Spacemoose Spacemoose - 1 year ago 81
Git Question

How can I uniquely identify a git repository

I would like to create a tool that checks if I already have a local clone of a remote repository before cloning said repository. To do this, I need a way of testing if B is the same as repository A -- by which I guess i mean they have mergeable histories. B might be named differently than A, and might have additional branches -- the usual use cases.

Is there a way to do this? I have a tentative idea how to do it, but I thought perhaps someone here has a definitive answer.

Tentative idea

Get a list of branches and search for common branches (by hash). Then for the common branches, check that the initial commits are the same (by hash). At that point I would say 'good enough'. I figure I'm okay unless someone has been messing with history, which use-case I'm willing to neglect. To do this though, I need a way of getting the branch and commit information from the remote repository, without doing a clone. I can solve this using ssh & bash, but a git-only solution would be preferable.

Feedback on the half-baked idea is also welcome.

Why this is not a duplicate of Git repository unique id

The referenced question is looking for a unique repository id, or a way of creating one. No such beast exists, and even if it did, it is questionable if it would be relevant here, since I want to determine if two repositories have mergeable histories (i.e. I could fetch and merge between the two) -- a slightly better defined problem. I'm willing to ignore the possibilty that a user has modified history, but would love to hear how to handle that case as well.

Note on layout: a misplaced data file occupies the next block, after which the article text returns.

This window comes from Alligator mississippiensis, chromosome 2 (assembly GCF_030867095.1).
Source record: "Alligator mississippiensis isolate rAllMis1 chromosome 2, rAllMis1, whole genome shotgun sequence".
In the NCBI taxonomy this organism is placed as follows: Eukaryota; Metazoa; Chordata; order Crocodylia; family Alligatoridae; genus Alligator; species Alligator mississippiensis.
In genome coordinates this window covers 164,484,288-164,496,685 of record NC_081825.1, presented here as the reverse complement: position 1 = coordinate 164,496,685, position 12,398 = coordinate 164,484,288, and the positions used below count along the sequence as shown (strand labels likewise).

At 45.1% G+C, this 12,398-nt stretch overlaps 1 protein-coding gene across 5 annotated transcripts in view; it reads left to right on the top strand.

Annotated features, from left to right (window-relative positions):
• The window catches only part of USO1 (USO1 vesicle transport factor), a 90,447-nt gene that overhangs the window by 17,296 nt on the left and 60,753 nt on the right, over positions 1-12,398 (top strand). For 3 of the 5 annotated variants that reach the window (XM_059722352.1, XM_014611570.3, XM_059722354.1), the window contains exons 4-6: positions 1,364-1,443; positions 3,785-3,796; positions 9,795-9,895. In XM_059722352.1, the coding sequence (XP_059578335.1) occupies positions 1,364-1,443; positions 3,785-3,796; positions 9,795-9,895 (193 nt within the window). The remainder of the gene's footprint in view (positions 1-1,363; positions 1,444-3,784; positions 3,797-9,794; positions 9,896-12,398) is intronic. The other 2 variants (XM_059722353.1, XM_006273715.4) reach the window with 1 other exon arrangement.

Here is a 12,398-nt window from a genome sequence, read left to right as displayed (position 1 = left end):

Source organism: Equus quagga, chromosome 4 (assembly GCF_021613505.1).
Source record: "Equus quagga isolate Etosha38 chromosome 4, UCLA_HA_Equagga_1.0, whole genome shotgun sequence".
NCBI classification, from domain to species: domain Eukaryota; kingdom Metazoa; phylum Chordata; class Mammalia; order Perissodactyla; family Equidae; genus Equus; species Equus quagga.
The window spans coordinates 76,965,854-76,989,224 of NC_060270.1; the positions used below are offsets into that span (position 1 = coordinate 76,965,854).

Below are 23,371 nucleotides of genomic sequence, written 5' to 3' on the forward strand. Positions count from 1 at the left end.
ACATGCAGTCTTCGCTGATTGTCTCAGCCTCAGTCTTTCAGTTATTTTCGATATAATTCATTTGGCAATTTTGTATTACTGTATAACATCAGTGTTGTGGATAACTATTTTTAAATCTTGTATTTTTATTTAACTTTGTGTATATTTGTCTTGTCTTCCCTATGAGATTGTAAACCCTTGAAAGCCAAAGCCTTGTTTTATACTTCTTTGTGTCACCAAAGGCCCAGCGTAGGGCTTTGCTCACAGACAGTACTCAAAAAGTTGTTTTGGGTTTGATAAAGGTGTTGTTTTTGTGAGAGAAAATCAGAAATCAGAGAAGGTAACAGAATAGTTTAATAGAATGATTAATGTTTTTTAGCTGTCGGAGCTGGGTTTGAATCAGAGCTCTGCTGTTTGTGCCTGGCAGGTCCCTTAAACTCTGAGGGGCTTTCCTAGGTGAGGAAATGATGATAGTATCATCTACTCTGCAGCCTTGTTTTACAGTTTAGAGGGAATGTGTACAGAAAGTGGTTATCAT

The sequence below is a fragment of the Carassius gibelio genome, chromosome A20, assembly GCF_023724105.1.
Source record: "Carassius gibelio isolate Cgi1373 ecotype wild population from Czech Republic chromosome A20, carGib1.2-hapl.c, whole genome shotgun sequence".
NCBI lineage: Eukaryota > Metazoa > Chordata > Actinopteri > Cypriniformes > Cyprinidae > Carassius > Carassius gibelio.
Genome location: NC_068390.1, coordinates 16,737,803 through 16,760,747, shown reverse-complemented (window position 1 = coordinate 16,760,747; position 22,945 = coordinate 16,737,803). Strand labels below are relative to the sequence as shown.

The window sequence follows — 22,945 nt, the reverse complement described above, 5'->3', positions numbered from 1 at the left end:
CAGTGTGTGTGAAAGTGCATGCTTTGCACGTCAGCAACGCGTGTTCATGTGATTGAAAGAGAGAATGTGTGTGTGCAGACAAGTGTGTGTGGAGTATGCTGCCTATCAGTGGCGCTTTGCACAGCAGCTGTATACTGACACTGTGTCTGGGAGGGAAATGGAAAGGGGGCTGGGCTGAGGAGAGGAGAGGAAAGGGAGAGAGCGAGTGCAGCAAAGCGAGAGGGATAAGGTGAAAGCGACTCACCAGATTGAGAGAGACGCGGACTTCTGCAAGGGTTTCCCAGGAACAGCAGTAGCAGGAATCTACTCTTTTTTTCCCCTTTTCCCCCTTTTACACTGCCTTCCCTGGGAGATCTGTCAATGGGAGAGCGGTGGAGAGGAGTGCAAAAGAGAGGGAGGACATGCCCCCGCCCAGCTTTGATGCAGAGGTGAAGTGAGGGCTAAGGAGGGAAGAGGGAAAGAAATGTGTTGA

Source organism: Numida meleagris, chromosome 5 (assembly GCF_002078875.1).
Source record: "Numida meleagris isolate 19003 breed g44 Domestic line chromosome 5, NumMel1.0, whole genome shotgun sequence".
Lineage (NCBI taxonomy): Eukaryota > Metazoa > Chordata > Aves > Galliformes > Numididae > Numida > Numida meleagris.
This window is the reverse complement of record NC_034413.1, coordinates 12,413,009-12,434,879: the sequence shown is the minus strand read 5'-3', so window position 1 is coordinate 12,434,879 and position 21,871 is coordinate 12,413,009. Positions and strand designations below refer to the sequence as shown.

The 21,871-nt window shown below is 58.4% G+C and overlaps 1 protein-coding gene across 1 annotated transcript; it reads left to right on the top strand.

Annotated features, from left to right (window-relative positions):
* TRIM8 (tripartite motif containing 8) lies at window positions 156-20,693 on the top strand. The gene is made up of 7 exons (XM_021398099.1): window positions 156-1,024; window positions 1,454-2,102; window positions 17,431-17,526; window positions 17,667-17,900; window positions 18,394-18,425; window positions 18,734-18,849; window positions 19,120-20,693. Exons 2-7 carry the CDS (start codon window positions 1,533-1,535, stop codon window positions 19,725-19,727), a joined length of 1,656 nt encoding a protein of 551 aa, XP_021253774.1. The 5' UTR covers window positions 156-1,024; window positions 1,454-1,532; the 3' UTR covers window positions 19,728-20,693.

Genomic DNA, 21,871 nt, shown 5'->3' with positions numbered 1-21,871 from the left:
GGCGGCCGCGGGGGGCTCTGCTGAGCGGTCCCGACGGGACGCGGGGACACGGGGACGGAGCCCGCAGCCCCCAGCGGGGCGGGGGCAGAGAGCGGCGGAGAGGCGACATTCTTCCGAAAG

Answer Source

As you can see in the related question; there is NO unique identification for a git repository. However; you could just compare the SHA-1 of the first commit on the master branch; that should suffice in 99.999% of all cases (supposing that the first commit will never be changed).

And if you want to be even more sure, you could consider using also the SHA-1 of the second commit; again supposing it will never change :). with the SHA-1 of the first two commits; I guess you have about 1 / 2^320 = 4.7*10^-97 chance of being wrong ...

If you are not sure there is even a master branch; you could suppose you have only one parentless root commit, and take its SHA-1. You can use this command to get the root commit (or commits):

git rev-list --parents HEAD | egrep "^[a-f0-9]{40}$"

( copied from this answer)

or (easier to understand, thanks @TomHale):

git rev-list --parents HEAD | tail -1
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